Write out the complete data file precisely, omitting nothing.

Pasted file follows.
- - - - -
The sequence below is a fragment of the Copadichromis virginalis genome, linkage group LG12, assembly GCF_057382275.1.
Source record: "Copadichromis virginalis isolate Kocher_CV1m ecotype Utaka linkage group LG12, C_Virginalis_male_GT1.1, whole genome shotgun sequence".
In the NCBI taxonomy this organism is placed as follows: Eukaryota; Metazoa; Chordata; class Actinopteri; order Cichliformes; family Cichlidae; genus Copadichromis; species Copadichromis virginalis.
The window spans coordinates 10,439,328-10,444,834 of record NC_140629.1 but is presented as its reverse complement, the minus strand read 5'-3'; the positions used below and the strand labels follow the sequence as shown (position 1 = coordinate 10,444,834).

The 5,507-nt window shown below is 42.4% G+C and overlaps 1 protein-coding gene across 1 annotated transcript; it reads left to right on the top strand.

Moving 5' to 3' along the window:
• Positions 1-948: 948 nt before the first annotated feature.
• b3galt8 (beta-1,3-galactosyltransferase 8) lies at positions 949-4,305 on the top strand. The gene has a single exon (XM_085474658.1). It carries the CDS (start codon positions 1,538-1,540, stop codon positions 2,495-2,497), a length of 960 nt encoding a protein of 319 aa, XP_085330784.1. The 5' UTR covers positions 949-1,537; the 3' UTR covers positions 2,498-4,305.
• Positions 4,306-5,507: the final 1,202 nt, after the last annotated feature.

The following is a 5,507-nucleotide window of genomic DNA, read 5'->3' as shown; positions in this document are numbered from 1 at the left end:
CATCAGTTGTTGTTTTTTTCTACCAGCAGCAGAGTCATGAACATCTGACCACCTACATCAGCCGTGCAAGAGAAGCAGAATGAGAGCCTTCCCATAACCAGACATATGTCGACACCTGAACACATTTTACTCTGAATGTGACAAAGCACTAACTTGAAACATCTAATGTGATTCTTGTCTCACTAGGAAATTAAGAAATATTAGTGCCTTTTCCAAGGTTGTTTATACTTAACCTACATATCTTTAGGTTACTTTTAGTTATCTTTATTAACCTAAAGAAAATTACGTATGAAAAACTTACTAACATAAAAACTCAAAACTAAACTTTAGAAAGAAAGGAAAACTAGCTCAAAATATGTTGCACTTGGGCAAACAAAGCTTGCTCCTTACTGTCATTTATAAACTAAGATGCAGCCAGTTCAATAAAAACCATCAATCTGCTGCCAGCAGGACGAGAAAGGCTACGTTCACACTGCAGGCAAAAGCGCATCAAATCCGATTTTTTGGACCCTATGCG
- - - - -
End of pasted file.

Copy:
The sequence below is a fragment of the Copadichromis virginalis genome, linkage group LG12, assembly GCF_057382275.1.
Source record: "Copadichromis virginalis isolate Kocher_CV1m ecotype Utaka linkage group LG12, C_Virginalis_male_GT1.1, whole genome shotgun sequence".
In the NCBI taxonomy this organism is placed as follows: Eukaryota; Metazoa; Chordata; class Actinopteri; order Cichliformes; family Cichlidae; genus Copadichromis; species Copadichromis virginalis.
The window spans coordinates 10,439,328-10,444,834 of record NC_140629.1 but is presented as its reverse complement, the minus strand read 5'-3'; the positions used below and the strand labels follow the sequence as shown (position 1 = coordinate 10,444,834).

The 5,507-nt window shown below is 42.4% G+C and overlaps 1 protein-coding gene across 1 annotated transcript; it reads left to right on the top strand.

Moving 5' to 3' along the window:
• Positions 1-948: 948 nt before the first annotated feature.
• b3galt8 (beta-1,3-galactosyltransferase 8) lies at positions 949-4,305 on the top strand. The gene has a single exon (XM_085474658.1). It carries the CDS (start codon positions 1,538-1,540, stop codon positions 2,495-2,497), a length of 960 nt encoding a protein of 319 aa, XP_085330784.1. The 5' UTR covers positions 949-1,537; the 3' UTR covers positions 2,498-4,305.
• Positions 4,306-5,507: the final 1,202 nt, after the last annotated feature.

The following is a 5,507-nucleotide window of genomic DNA, read 5'->3' as shown; positions in this document are numbered from 1 at the left end:
CATCAGTTGTTGTTTTTTTCTACCAGCAGCAGAGTCATGAACATCTGACCACCTACATCAGCCGTGCAAGAGAAGCAGAATGAGAGCCTTCCCATAACCAGACATATGTCGACACCTGAACACATTTTACTCTGAATGTGACAAAGCACTAACTTGAAACATCTAATGTGATTCTTGTCTCACTAGGAAATTAAGAAATATTAGTGCCTTTTCCAAGGTTGTTTATACTTAACCTACATATCTTTAGGTTACTTTTAGTTATCTTTATTAACCTAAAGAAAATTACGTATGAAAAACTTACTAACATAAAAACTCAAAACTAAACTTTAGAAAGAAAGGAAAACTAGCTCAAAATATGTTGCACTTGGGCAAACAAAGCTTGCTCCTTACTGTCATTTATAAACTAAGATGCAGCCAGTTCAATAAAAACCATCAATCTGCTGCCAGCAGGACGAGAAAGGCTACGTTCACACTGCAGGCAAAAGCGCATCAAATCCGATTTTTTGGACCCTATGCG